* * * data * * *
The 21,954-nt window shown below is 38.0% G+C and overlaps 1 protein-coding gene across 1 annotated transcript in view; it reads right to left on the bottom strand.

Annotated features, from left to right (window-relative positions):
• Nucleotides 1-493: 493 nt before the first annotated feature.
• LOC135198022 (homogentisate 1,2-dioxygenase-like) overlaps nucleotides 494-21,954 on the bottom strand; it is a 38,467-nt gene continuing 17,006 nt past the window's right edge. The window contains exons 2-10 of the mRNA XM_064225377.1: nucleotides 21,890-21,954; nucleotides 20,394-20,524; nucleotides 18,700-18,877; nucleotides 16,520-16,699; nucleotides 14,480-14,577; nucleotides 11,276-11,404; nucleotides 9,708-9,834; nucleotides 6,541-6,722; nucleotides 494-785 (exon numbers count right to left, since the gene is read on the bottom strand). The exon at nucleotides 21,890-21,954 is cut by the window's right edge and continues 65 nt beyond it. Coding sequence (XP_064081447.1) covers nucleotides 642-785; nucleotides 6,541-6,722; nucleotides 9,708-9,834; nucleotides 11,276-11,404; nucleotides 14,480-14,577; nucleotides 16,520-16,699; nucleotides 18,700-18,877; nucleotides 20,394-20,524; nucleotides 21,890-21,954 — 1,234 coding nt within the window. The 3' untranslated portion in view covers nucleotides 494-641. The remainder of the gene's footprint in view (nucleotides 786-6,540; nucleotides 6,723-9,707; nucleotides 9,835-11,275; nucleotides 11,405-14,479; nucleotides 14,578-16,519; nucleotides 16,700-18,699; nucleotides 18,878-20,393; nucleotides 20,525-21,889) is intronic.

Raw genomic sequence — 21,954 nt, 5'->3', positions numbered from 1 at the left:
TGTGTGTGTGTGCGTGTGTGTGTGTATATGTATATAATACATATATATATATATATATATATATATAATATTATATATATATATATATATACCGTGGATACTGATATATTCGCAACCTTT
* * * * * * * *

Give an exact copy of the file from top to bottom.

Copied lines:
The 21,954-nt window shown below is 38.0% G+C and overlaps 1 protein-coding gene across 1 annotated transcript in view; it reads right to left on the bottom strand.

Annotated features, from left to right (window-relative positions):
• Nucleotides 1-493: 493 nt before the first annotated feature.
• LOC135198022 (homogentisate 1,2-dioxygenase-like) overlaps nucleotides 494-21,954 on the bottom strand; it is a 38,467-nt gene continuing 17,006 nt past the window's right edge. The window contains exons 2-10 of the mRNA XM_064225377.1: nucleotides 21,890-21,954; nucleotides 20,394-20,524; nucleotides 18,700-18,877; nucleotides 16,520-16,699; nucleotides 14,480-14,577; nucleotides 11,276-11,404; nucleotides 9,708-9,834; nucleotides 6,541-6,722; nucleotides 494-785 (exon numbers count right to left, since the gene is read on the bottom strand). The exon at nucleotides 21,890-21,954 is cut by the window's right edge and continues 65 nt beyond it. Coding sequence (XP_064081447.1) covers nucleotides 642-785; nucleotides 6,541-6,722; nucleotides 9,708-9,834; nucleotides 11,276-11,404; nucleotides 14,480-14,577; nucleotides 16,520-16,699; nucleotides 18,700-18,877; nucleotides 20,394-20,524; nucleotides 21,890-21,954 — 1,234 coding nt within the window. The 3' untranslated portion in view covers nucleotides 494-641. The remainder of the gene's footprint in view (nucleotides 786-6,540; nucleotides 6,723-9,707; nucleotides 9,835-11,275; nucleotides 11,405-14,479; nucleotides 14,578-16,519; nucleotides 16,700-18,699; nucleotides 18,878-20,393; nucleotides 20,525-21,889) is intronic.

Raw genomic sequence — 21,954 nt, 5'->3', positions numbered from 1 at the left:
TGTGTGTGTGTGCGTGTGTGTGTGTATATGTATATAATACATATATATATATATATATATATATATAATATTATATATATATATATATATACCGTGGATACTGATATATTCGCAACCTTT